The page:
Generally speaking, I’m always open to a food documentary. The story of a masterful sushi chef who’s influenced a generation from his six-seat restaurant under a train station? I’m in. A mini-series on the essentials of cooking, no matter the cuisine or geography? Binged it. And a personal favorite, the food-inspired travels of a dopey, endearing American TV producer? It’s the reason I traveled to Portugal in 2018.
So generally speaking, I went into A Chef’s Voyage happy to be immersed in the high-pressure world of fine dining and all it takes to execute such artistry at that level. Because in their own way, those who excel in this world are artists and craftspeople, learning and mastering the ins and outs of their chosen field in order to push the boundaries of food preparation and presentation. And to that end, the film does not disappoint as it follows Chef David Kinch celebrating the 15th anniversary of Manresa, his Michelin-starred northern California restaurant, with a pop-up dining tour across France.
Directed by Rémi Anfosso and Jason Matzner, the 90-minute film is a foodie’s delight, with sumptuous footage of delicately crafted courses designed to impress more than just one’s sense of taste. The voyage of the documentary’s title is the one Kinch and his staff embark on through Provence, Paris and Marseilles, partnering with some of the best chefs in France to create exceptional—and fleeting—dining experiences. As compelling as it is to get to know Kinch and his staff and have behind-the-scenes access to the hours of preparation and planning it takes to create the tour, perplexingly, the film never once shows us a diner actually enjoying the meals. We never see a full dining room. We never see a single happy customer, never get to vicariously experience through a layperson the magic of being on the receiving end of all that hard work. It’s a glaring oversight in an otherwise fairly comprehensive chronicle of Kinch’s journey.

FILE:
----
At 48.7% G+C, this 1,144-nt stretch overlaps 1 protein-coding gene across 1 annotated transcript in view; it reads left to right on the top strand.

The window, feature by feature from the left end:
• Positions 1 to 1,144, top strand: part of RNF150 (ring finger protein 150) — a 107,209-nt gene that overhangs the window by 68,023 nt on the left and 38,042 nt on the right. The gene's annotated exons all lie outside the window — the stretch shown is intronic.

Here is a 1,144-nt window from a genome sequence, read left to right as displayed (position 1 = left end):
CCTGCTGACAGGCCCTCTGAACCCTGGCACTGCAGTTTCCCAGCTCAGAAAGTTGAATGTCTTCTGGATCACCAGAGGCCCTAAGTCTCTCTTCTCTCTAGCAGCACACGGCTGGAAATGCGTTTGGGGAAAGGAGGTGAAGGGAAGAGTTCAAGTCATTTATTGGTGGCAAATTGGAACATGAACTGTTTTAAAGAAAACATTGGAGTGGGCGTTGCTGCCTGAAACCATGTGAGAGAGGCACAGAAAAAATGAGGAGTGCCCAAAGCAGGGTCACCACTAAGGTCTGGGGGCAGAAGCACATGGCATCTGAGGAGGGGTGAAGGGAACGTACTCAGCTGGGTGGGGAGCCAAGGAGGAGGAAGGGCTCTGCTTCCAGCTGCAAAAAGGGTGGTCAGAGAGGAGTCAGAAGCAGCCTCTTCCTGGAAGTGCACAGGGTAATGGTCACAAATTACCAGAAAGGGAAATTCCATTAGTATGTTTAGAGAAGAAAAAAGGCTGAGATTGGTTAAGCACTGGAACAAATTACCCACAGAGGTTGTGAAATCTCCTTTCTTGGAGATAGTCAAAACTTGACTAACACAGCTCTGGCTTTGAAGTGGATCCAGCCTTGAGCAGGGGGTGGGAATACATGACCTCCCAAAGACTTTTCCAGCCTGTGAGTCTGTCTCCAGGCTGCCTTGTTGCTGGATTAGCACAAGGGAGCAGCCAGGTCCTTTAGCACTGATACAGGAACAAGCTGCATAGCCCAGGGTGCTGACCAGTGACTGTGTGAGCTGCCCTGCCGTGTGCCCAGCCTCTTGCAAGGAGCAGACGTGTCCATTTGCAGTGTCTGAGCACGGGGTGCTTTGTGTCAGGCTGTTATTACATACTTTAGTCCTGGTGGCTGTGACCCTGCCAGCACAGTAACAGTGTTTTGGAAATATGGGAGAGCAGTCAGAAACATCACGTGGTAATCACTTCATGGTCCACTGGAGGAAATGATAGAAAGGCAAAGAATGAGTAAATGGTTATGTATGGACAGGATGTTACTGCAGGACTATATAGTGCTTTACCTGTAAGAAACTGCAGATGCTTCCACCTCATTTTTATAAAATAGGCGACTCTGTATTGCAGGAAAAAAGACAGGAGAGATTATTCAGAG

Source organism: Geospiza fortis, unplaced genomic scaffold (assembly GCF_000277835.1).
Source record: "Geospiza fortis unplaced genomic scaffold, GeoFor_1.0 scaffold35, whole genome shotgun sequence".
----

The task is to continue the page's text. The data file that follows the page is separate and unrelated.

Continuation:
Instead, the film interviews Kinch two years after the fact; as he makes himself an omelette for breakfast one day, scruffy and clearly “off duty,” Kinch recalls the experience of packing up not just his staff but his essential cutlery and ingredients and flying everyone over to France for a month. At each stop, we’re there to meet the French chefs, sommeliers and front-of-house teams prepared to work with the Americans eager to prove themselves in the birthplace of gastronomy. Kinch speaks admiringly not only of the partners they work with at each stop, his contemporaries who he still sees as mentors and idols, but about his sous chefs, butchers and pastry teams, artisans he’s deftly managed in order to bring out their strengths in service of Manresa’s ultimate success.
To that end, the film is something exceptional: a portrait of a wildly successful (white, male) chef of a certain generation who has achieved greatness without being an asshole. Kinch seems genuinely grateful to get to do the work he does, taking special pride in allowing others to shine as well. One of the staff profiled is a former chef Kinch mentored for years who, a year after the tour featured in the film, leaves Manresa for a different opportunity. He may be hiding his true sentiments, but at least in the film, Kinch never seems to begrudge his former employee’s ambition to continue his career elsewhere. Meanwhile, the restaurant’s head pastry chef sweetly (no pun intended) recounts her journey in Kinch’s kitchens, where she’s found a place to thrive and grow, a place that feels like home.
As recounted in A Chef’s Voyage, Kinch’s pop-up project seems to have something quite significant missing (you know, the diners…). But whatever the film lacks in a connection to the general populace, it attempts to make up for it in the rich connections the chef and his team have to the work they do every day. Though it might not top anyone’s list of must-see food documentaries, it’s a worthy addition to an enjoyable genre, offering a glimpse into a world most of us only ever see from our seat in the dining room.
A Chef’s Voyage is now playing via Music Box Theatre’s virtual cinema.
Did you enjoy this post? Please consider supporting Third Coast Review’s arts and culture coverage by making a donation. Choose the amount that works best for you, and know how much we appreciate your support!